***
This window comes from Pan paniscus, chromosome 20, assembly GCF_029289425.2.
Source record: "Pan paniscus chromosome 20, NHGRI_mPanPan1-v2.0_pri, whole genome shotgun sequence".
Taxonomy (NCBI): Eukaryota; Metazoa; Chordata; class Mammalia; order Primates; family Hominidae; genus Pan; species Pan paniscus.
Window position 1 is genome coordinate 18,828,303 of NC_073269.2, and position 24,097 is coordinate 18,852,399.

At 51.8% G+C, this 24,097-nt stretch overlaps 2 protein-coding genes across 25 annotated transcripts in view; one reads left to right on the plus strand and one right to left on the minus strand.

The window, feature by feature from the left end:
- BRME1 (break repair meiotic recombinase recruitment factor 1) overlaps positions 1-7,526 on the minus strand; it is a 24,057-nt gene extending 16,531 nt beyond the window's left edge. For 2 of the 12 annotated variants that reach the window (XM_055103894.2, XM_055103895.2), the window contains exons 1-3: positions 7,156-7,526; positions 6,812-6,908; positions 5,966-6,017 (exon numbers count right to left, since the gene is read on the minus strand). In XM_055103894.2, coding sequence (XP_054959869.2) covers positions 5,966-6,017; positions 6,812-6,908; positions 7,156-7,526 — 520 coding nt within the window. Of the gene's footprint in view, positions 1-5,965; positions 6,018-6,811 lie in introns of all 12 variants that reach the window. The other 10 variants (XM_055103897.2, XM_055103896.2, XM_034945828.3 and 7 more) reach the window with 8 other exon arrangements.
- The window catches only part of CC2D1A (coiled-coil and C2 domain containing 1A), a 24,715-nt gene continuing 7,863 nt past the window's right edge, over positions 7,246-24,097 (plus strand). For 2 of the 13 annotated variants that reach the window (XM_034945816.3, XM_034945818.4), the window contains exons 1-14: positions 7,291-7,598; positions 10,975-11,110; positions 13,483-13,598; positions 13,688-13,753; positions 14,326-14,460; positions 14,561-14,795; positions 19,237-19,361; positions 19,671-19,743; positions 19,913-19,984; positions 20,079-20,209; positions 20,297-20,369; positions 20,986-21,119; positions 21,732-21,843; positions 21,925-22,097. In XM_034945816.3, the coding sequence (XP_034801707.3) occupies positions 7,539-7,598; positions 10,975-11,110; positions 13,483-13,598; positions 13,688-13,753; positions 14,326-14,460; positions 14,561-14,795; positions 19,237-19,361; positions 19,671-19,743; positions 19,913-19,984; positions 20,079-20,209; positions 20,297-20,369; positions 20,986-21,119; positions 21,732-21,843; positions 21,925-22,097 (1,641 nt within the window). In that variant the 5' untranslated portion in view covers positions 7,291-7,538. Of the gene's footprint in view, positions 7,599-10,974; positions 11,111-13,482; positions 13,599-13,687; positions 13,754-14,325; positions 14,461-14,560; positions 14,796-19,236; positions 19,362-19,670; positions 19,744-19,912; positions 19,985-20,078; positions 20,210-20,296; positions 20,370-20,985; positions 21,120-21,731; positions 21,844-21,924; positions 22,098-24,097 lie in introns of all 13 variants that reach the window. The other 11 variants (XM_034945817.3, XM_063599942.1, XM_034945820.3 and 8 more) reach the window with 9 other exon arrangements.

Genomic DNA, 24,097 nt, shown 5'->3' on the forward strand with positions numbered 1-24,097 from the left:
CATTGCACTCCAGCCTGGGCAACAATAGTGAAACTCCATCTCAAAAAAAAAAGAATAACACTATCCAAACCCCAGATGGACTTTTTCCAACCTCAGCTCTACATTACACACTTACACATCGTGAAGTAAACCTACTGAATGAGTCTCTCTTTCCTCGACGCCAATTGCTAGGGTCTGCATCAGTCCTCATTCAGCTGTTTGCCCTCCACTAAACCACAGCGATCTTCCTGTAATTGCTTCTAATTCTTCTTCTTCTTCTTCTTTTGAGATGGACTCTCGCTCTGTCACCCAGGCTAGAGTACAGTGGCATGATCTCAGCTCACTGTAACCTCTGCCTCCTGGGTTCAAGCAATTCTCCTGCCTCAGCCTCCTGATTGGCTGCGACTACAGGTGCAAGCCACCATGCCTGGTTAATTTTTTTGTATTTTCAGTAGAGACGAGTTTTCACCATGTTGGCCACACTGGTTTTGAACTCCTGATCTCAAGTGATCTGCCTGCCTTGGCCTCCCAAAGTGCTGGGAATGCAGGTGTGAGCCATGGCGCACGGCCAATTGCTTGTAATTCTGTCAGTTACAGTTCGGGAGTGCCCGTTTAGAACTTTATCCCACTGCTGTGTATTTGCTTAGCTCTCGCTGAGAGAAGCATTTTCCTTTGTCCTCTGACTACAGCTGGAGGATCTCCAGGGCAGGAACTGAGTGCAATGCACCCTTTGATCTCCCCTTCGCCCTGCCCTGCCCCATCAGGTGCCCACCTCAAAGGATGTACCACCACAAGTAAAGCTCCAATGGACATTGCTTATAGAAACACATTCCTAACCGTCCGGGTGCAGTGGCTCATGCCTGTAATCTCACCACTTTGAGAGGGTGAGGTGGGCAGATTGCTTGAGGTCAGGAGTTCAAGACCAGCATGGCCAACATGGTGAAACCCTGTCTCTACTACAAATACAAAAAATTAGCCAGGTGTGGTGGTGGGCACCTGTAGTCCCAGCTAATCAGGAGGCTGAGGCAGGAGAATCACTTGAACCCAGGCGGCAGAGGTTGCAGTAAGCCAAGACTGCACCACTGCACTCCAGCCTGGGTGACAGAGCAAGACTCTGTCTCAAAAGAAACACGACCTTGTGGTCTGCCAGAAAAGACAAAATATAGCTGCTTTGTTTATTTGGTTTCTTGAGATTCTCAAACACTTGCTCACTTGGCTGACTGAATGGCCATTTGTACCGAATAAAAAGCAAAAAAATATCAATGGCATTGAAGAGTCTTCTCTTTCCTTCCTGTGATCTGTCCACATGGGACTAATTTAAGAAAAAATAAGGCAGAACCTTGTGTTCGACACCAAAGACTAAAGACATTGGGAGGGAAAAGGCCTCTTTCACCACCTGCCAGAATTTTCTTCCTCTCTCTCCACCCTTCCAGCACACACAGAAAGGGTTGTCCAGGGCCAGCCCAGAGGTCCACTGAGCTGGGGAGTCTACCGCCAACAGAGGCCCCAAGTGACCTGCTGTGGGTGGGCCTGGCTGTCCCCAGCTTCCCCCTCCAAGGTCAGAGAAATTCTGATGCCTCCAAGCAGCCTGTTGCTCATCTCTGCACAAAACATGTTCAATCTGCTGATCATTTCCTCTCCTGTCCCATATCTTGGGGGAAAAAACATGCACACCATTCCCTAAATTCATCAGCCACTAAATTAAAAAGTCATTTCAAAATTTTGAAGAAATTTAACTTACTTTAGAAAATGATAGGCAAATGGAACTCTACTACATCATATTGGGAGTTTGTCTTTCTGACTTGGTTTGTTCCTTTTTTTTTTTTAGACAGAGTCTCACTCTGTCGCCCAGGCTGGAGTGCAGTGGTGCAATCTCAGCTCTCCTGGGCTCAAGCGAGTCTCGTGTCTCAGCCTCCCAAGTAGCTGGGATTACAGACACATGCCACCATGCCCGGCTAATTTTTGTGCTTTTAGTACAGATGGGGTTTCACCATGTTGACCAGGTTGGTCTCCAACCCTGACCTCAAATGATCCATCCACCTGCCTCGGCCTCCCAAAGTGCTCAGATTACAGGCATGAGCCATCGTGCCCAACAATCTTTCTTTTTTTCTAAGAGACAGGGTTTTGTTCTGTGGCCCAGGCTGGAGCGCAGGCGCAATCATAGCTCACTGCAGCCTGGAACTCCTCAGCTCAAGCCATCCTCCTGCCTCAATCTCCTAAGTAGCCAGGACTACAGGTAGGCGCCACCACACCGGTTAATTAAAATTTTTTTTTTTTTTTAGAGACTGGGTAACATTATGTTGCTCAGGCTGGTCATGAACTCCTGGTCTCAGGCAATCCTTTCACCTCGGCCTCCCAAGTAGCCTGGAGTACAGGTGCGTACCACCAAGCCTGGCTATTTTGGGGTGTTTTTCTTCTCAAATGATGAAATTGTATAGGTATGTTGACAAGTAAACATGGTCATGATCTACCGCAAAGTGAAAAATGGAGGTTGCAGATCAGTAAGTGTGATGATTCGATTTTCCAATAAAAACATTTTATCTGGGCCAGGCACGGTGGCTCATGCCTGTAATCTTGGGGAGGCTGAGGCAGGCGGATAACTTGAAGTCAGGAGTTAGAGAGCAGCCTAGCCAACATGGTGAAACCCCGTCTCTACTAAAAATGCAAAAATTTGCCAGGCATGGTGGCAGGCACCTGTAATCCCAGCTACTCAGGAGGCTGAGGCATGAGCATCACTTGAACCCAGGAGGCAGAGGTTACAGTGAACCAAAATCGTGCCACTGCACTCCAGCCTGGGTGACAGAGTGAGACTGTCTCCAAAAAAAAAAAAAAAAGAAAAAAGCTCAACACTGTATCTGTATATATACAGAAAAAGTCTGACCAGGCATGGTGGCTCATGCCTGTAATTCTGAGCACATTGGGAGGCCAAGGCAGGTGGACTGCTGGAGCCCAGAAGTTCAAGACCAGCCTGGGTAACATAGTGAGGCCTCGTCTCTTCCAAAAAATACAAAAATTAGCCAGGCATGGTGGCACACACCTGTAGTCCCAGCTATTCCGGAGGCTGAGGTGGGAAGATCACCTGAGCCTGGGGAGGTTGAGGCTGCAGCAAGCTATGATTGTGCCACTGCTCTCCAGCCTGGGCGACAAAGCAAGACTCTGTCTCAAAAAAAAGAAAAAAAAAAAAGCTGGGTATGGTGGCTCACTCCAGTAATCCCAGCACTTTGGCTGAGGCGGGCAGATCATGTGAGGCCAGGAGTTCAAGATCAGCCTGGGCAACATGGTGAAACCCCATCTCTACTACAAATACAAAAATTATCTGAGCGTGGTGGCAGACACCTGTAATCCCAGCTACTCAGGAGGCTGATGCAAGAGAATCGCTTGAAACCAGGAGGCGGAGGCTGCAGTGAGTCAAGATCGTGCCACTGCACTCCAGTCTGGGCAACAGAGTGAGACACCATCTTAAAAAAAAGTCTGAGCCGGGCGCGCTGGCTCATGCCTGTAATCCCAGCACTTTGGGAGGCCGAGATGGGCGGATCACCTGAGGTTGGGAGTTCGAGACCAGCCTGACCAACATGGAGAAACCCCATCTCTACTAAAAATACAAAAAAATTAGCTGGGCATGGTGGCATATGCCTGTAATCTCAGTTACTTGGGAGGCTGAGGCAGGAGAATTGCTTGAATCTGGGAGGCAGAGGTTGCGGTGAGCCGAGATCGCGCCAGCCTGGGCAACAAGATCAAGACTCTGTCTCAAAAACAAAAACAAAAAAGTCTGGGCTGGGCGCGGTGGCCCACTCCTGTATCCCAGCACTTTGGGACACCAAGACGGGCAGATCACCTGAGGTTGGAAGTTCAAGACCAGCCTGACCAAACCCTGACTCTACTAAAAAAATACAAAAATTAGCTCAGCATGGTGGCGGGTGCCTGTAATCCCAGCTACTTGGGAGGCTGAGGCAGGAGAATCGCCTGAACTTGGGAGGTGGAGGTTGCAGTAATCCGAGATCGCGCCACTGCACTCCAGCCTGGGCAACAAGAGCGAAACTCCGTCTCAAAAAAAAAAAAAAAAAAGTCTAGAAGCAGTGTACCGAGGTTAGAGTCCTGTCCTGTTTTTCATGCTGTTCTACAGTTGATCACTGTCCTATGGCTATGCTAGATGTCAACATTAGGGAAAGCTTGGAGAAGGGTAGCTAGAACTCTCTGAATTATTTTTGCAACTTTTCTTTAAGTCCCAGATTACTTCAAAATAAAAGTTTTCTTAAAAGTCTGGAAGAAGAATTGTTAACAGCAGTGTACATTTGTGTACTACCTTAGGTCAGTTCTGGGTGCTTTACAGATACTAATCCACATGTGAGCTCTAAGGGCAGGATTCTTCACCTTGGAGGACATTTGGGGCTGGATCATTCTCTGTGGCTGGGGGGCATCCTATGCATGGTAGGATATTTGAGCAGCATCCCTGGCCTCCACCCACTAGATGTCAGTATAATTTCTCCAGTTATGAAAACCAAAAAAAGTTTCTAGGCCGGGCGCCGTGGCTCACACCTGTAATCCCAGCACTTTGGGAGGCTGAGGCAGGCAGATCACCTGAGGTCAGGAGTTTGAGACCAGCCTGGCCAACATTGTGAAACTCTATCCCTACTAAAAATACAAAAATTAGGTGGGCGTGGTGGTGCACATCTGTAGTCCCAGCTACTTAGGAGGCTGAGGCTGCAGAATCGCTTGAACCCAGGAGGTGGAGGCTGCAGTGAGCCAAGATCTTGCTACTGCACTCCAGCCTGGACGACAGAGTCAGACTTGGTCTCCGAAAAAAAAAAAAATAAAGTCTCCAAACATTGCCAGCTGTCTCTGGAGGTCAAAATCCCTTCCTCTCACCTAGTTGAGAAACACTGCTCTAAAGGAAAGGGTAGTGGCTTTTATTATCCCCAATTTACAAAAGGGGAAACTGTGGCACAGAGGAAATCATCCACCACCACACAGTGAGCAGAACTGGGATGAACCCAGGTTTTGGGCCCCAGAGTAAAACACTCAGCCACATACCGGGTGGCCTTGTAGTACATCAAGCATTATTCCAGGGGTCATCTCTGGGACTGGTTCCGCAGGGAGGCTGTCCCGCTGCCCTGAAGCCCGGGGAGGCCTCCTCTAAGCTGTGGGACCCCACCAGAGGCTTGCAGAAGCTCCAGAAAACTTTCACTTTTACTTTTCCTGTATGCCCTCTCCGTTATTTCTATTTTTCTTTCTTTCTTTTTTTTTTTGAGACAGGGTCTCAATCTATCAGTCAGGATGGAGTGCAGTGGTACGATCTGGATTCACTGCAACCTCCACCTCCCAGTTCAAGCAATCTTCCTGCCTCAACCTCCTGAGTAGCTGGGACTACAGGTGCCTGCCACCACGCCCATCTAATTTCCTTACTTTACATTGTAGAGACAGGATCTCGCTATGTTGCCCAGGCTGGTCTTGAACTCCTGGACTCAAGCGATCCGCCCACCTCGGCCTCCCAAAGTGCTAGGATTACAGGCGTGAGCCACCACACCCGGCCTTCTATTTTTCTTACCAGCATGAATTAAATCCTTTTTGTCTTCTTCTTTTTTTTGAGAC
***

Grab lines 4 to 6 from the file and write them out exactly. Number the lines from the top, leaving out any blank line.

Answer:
Window position 1 is genome coordinate 18,828,303 of NC_073269.2, and position 24,097 is coordinate 18,852,399.

At 51.8% G+C, this 24,097-nt stretch overlaps 2 protein-coding genes across 25 annotated transcripts in view; one reads left to right on the plus strand and one right to left on the minus strand.

The window, feature by feature from the left end: